The answer is absolutely yes. Connect with leaders in your organisation’s various regions to figure out how components of a compliance programme or rollout need to be localised. Many organisations give leaders each region a compliance toolkit with posters and other awareness materials, processes, procedures and policies, and training materials and let them mould it to meet their regional needs.
When localising roll-outs, it’s important that corporate compliance controls the message tightly. Doing periodic checks when traveling on site and/or conducting regular risk assessments are great ways to ensure the programme is being properly implemented. Consistency of a compliance programme across an organisation is important for legal defensibility.
4) How Can We Ensure We Are Getting as Many Substantiated Reports as Possible?
Roundtable participants noted that that a lot of reports they receive are actually HR-related matters (such as frustration with bosses, complaints over holiday time etc.). However, these reports are actually a is a good indication that employees feel comfortable reporting. An incident management system is a great way to route reports to the right department and let them address accordingly, leaving compliance teams to focus on the reports pertaining to them.
It’s also important to encourage employees to report to their managers, HR, legal or compliance directly. Hotlines should be seen as a last resort for those who don’t feel comfortable reporting face-to-face. Having clear policies, communications and processes in place will help to ensure that you get the highest number of substantiated reports coming through the system.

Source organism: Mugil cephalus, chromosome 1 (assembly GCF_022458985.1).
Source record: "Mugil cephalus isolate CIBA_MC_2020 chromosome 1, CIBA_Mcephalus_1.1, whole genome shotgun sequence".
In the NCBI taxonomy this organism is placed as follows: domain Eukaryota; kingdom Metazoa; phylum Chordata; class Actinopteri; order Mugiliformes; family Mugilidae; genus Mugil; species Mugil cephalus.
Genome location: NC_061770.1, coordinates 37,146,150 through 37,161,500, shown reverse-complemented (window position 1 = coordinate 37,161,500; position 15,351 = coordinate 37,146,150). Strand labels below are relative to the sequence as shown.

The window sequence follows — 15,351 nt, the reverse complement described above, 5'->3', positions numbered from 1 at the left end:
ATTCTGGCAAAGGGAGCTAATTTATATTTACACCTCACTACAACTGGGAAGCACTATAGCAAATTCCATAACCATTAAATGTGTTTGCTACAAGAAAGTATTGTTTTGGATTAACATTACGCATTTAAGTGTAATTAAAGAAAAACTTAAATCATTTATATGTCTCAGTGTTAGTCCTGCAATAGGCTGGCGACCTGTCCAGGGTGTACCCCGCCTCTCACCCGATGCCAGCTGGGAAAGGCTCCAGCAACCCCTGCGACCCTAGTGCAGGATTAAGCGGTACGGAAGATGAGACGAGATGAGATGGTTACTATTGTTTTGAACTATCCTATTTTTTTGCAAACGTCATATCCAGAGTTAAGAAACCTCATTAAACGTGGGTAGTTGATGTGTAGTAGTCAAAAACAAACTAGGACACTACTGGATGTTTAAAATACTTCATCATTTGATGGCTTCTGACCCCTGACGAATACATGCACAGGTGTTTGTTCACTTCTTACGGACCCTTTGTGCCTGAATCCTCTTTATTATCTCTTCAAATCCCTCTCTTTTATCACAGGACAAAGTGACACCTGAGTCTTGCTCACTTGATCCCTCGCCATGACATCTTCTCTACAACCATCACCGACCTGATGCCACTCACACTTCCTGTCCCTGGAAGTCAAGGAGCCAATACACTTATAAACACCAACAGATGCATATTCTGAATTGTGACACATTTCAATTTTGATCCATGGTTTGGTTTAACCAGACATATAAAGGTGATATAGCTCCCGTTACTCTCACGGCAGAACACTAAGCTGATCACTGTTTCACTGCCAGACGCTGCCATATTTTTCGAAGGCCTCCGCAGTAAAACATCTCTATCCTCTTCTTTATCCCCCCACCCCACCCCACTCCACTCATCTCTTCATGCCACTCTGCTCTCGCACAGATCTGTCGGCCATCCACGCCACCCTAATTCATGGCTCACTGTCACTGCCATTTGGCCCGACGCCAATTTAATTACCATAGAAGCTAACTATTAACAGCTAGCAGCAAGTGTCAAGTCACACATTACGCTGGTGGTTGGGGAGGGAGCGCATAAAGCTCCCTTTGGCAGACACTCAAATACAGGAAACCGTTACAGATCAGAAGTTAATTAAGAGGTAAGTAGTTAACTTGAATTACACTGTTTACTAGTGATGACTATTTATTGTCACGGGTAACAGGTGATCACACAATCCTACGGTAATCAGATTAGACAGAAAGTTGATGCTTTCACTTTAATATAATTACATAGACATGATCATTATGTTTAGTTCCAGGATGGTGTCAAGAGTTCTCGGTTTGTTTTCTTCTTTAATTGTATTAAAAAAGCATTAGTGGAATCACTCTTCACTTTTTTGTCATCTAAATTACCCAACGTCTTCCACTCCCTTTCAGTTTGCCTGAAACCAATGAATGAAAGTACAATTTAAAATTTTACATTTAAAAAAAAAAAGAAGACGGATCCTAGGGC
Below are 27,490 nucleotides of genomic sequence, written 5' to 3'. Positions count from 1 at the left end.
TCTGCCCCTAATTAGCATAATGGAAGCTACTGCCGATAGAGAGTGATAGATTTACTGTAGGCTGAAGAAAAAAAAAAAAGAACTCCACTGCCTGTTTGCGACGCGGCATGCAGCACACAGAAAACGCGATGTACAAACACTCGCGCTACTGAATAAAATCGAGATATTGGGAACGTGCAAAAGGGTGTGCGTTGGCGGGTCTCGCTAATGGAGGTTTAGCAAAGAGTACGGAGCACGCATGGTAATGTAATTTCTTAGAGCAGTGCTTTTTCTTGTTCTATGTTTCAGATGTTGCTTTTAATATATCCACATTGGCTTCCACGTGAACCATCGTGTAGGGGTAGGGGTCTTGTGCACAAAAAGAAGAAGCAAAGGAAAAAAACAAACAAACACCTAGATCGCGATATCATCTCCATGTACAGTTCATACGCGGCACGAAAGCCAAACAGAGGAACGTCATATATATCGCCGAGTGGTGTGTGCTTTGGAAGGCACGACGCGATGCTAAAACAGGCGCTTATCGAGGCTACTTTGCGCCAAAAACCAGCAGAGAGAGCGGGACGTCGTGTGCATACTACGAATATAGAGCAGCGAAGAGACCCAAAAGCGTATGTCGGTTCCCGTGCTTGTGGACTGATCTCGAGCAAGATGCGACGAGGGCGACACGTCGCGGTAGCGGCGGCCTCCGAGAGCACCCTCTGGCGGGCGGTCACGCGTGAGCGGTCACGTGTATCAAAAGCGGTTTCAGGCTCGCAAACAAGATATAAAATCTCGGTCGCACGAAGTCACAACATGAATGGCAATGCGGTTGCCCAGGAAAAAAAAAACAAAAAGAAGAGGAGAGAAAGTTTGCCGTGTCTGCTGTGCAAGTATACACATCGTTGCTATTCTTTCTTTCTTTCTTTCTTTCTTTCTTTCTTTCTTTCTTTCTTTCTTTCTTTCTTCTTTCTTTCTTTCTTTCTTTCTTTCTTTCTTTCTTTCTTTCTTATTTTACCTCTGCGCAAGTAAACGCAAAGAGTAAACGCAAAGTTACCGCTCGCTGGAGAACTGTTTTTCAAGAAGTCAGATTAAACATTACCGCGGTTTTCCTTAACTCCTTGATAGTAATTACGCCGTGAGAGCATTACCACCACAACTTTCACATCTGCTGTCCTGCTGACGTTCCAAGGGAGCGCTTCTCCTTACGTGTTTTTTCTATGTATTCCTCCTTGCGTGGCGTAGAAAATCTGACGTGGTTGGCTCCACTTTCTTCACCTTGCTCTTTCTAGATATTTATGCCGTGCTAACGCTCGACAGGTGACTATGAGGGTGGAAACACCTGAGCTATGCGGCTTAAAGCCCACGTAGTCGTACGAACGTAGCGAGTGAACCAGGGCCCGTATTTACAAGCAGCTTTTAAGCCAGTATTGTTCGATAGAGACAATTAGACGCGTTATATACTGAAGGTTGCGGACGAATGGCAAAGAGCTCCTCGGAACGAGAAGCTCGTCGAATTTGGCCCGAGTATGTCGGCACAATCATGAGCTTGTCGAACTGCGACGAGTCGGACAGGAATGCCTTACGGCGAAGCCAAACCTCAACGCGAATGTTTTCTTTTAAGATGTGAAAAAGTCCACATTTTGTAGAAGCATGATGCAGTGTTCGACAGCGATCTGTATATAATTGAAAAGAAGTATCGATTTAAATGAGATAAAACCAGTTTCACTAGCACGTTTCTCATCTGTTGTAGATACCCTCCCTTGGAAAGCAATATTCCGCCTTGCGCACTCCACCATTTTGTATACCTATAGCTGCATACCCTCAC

5) How Can We Measure Compliance Programme Effectiveness?
Measuring compliance programme effectiveness can be a significant challenge. To truly gauge effectiveness and perception of programmes internally, on key tool is an annual or bi-annual anonymous employee engagement survey. In this kind of survey, you can ask the hard questions such as, “Are you afraid of retaliation?” and, “Do you believe that incident reports will be acted on?” The results of this kind of survey are measurable and can show trends over time.
Further, there is a lot of hard data you can glean for your programmes if you have an incident management platform that captures the data coming in from reports. You can also use report forms that managers and others can use to document reports made to them directly, in-person. These can filter directly into an incident management platform the same way whistleblower hotline reports do. This will give a more complete picture of all reports, and get at some great analytics that can demonstrate programme effectiveness to the board, such as:
- Case resolution time
- Categories of reports
- Where reports came from (region, business unit, internal vs. external)
- How an issue was reported
Remember, despite the challenges in creating a speak-up culture, the greatest risk mitigation asset to any organisation is early knowledge and early detection of potential problems. Ethics and compliance hotline data that is carefully tracked, reviewed, benchmarked is worth its weight in gold when it comes to compliance visibility and legal defensibility.